What 2 weeks in Bali taught me about life

For Thanksgiving, I spent 2 weeks traveling all over Indonesia. It was amazing – amazing food, culture, and people.

My travels took me from the traffic jams of Jakarta to the deep jungles of Sumatra where I got to see orangutans. (I also had a monkey steal my lunch.) But one of the best parts of my trip was going to Bali.

But it wasn’t for the beaches that it’s so famous for. The best part of Bali was the rice paddies

They were a piece of paradise.

I mean, just look at the picture below and you’ll see why this was the highlight of my trip.

Tell me this isn’t paradise?

The Jatiluwih (announced “Jah Tea Louie”) rice terraces are a UNESCO heritage site, and have been around in some form or another since the 9th century!

When you see the terraces, you honestly can’t believe how green everything is. And every shade of green you see after experiencing the rice terraces all seem a little more muted.

To fully appreciate the scenery, I went on a bike ride up for a few hours up and down the terraces. It was so hard (coz of how hot and humid it was), but a meditative experience. There were very few people (specifically tourists) around other than the villagers and locals.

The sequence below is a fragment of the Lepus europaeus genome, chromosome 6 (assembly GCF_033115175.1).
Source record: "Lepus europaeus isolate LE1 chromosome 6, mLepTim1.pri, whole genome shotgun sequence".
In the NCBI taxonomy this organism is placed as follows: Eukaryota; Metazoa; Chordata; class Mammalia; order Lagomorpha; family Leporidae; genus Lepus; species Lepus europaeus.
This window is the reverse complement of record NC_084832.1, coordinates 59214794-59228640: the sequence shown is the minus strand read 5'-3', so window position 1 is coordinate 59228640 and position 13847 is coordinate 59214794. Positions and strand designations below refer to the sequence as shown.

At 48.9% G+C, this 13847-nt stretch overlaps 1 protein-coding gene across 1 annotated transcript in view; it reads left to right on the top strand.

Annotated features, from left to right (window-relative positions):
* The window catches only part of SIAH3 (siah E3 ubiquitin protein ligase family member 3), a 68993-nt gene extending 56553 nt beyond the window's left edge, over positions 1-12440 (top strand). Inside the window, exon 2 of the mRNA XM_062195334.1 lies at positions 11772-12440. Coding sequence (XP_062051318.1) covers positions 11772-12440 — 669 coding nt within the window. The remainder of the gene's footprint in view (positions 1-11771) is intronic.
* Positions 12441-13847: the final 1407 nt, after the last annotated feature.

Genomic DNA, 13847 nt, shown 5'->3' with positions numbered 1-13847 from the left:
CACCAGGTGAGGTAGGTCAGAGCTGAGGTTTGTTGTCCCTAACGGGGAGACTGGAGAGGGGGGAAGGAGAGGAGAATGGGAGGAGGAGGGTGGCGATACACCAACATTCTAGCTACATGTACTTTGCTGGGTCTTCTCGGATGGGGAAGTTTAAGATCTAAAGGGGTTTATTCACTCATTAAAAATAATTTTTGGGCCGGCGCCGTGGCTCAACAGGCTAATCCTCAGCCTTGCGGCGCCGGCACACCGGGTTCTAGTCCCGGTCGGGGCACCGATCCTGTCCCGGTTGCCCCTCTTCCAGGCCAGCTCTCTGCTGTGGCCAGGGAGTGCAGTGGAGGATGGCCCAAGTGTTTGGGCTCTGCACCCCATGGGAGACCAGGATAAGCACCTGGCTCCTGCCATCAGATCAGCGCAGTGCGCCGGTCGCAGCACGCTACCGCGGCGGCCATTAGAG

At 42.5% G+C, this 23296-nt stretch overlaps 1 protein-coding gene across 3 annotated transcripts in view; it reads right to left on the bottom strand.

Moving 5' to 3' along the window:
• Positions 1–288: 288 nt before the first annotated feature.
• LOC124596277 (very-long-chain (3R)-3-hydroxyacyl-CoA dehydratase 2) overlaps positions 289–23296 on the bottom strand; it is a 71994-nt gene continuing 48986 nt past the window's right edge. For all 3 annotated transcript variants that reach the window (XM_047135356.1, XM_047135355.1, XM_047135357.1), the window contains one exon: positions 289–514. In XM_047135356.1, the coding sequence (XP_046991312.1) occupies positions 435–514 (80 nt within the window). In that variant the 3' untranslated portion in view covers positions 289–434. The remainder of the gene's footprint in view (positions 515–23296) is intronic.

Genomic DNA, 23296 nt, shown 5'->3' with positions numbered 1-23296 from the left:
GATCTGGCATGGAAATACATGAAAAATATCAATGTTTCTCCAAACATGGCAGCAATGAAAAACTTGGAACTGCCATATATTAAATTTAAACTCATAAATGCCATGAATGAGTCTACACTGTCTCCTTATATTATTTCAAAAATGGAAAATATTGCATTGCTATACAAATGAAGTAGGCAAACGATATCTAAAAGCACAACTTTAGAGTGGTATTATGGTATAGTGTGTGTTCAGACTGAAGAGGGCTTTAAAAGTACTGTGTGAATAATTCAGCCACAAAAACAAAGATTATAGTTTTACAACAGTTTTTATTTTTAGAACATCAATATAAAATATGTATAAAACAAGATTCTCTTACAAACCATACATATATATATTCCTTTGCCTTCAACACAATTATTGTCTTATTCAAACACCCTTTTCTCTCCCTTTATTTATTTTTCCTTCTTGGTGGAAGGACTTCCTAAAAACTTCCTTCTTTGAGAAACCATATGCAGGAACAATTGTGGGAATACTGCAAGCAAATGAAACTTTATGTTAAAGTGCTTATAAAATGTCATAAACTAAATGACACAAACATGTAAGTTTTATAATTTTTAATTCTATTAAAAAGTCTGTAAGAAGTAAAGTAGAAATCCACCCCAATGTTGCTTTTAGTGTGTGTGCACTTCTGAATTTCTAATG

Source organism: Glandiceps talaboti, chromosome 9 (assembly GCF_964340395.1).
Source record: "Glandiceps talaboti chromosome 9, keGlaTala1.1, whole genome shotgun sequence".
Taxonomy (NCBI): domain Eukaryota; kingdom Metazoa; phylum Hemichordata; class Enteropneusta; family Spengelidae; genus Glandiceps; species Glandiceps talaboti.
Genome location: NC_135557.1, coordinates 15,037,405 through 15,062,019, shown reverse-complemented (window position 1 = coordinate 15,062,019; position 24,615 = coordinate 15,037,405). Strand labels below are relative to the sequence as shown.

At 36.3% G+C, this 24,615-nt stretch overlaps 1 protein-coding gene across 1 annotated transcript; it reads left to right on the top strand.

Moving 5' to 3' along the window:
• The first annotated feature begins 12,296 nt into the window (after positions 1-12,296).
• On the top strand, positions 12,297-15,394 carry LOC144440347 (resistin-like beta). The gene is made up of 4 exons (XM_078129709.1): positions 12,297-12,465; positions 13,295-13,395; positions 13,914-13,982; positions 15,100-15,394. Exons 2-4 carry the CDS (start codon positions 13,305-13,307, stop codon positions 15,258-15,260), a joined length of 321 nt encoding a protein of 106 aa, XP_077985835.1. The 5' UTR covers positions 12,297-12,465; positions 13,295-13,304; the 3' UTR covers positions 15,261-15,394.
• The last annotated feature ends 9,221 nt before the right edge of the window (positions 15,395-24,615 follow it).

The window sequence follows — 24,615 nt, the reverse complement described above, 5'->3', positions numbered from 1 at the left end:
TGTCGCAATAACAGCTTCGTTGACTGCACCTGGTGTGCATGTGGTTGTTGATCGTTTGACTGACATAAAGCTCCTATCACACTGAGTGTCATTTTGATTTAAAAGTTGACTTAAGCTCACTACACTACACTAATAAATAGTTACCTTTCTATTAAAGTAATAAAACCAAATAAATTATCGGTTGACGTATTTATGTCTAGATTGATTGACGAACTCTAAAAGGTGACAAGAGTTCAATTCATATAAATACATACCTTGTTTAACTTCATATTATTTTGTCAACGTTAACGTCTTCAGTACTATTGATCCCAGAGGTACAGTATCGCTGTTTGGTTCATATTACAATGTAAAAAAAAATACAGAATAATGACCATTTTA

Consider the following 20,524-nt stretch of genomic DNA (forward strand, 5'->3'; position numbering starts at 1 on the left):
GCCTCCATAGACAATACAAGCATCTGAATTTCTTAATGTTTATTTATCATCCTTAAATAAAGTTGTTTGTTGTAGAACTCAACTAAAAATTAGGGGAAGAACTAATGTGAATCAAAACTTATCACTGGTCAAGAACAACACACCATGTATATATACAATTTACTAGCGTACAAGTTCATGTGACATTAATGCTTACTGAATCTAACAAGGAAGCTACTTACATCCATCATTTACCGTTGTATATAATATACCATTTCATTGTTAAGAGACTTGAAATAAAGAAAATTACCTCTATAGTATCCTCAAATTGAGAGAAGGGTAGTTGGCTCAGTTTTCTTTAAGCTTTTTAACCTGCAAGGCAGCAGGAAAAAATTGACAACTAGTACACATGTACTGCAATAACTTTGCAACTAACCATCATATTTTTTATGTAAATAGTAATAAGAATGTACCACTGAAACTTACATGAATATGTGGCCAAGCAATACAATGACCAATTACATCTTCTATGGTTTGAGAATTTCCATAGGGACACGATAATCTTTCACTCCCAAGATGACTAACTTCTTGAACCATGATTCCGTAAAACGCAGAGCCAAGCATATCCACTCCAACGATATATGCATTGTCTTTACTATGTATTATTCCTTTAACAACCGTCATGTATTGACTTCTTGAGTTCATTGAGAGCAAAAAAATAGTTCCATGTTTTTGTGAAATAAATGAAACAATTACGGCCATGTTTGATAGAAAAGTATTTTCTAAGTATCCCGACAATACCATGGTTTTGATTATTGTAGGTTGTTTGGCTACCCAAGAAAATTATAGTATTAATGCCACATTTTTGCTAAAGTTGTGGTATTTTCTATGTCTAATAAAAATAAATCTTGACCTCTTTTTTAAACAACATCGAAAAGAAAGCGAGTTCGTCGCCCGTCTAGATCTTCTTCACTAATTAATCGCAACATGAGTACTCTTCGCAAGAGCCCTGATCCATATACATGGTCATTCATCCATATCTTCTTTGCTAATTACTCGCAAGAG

Fast and furious with my mountain bike and sweet helmet

Throughout the day, I’d stop and marvel at my surroundings. (I’d also stop coz I’d bike up hills that felt like 90 degree angles.) And as I stared at the vast fields, I kept thinking the same thing:

“How did this all get here?”

And the answer was right in my hands…grains of rice!

Grains of white, red, and black rice

The moment I realized this, the more impressive the rice terraces were.

Think about it – these tiny grains are the reasons for some of the most awe-inspiring landscape you’ll ever see.

Not only that, these rice paddies are feeding families in over 14 villages, and have been doing so for over a thousand years.

But none of it would be possible with the rice grain.

It’s a reminder that the smallest things do have a huge impact. 

Your goals and dreams are like the Jatiluwih rice paddies – they take time and energy to harvest and care for, but all of that hard work will pay off.

However, you won’t grow anything without your grain of rice – your first step, your small win. You have to plant your rice before you can ever grow it.

So if you’re waiting for the right moment or feel like the tiniest effort is insignificant, don’t. Take your grain of rice and stick it into the mud. Something beautiful is waiting to grow out of it.

Because if you just hold on to that grain of rice instead of planting it, you’ll just be throwing away a piece of paradise.


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